National parks are still a bargain, despite fee hike

Personal Finance


Summer travelers may find that visiting a national park is a hair pricier this year as some rate hikes go into effect June 1.

But nature-loving vacationers shouldn’t worry too much. The planned increases aren’t widespread and aren’t they likely to be a budget-buster.

Starting June 1, visitors will pay either $3, $5 or $10 more at parks that currently have entrance fees. The most common rate hike is $5 more for a seven-day vehicle pass, National Park Service spokesman Jeremy Barnum told CNBC in an email.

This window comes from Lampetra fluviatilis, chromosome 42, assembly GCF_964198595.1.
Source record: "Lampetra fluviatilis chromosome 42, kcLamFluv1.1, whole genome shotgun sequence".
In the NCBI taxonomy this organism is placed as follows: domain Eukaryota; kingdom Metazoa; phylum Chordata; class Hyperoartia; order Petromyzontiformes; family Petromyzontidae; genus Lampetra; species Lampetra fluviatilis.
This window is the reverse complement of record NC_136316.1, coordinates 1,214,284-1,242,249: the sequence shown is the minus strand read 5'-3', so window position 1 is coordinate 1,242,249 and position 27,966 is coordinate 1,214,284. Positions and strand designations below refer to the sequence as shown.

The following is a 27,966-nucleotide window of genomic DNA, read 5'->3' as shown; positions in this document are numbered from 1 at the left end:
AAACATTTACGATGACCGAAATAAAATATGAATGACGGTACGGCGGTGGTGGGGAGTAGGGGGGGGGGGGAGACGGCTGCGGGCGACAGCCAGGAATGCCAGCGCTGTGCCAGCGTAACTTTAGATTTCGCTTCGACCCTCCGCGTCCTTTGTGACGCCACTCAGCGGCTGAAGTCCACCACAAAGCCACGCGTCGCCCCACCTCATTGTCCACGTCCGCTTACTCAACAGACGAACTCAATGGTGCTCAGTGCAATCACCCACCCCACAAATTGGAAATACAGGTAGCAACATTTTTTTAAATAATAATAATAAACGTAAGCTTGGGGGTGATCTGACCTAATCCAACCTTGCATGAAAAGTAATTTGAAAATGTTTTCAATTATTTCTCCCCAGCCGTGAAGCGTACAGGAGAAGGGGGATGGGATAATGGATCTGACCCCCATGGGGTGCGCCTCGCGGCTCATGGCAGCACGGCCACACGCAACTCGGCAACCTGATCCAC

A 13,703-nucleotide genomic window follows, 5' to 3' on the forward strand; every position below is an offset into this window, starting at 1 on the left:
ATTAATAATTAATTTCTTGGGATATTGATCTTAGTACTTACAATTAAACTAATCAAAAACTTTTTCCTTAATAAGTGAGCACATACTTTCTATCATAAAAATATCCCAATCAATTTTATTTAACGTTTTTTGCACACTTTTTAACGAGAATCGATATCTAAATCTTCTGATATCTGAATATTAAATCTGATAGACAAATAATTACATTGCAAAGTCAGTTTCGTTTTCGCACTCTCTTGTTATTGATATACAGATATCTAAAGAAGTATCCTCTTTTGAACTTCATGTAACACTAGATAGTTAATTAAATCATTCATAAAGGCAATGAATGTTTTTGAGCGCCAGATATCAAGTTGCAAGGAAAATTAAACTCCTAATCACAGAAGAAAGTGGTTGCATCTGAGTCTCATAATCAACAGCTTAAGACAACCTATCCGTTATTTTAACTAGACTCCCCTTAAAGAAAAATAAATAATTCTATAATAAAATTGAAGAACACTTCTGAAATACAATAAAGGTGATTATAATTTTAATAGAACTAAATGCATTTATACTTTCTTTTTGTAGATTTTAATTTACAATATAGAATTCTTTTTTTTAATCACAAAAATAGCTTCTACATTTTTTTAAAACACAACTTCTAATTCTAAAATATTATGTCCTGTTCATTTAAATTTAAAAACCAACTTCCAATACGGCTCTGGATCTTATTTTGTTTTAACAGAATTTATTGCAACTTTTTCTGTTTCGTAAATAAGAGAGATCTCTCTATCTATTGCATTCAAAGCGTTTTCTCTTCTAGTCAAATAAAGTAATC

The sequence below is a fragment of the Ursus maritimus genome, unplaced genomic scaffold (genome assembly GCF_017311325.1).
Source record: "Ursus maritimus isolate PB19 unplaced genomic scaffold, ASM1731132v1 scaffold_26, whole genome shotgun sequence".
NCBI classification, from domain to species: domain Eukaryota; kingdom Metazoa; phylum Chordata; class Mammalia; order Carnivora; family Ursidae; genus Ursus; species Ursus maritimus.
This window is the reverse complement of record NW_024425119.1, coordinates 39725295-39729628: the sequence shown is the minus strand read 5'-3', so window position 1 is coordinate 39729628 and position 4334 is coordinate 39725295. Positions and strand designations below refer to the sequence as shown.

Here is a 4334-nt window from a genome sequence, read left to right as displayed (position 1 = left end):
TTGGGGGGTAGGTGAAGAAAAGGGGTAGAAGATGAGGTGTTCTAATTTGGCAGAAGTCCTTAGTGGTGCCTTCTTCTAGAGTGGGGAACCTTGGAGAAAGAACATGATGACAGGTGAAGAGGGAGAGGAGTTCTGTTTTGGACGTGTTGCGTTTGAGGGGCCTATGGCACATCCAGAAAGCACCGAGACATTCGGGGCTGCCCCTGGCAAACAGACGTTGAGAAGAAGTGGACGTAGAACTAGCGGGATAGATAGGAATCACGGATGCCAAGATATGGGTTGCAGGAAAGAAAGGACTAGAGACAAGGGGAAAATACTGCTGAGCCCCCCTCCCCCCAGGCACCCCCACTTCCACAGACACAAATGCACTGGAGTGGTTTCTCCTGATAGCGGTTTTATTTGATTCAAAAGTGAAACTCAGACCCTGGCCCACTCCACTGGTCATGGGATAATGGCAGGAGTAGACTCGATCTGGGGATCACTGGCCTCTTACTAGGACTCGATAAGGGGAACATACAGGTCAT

For example, a seven-day pass to Mount Rainier National Park in Washington will be $30, up from a current $25.

“Thirty dollars to get a carload of friends or family into a spectacular national park for seven days remains an excellent value for vacationing families,” he said.

The price increases affect entrances to 117 of the 417 national U.S. national parks, including Acadia, the Grand Canyon, Yellowstone and Yosemite.

“The other 300 parks are free to enter all of the time,” Barnum said.



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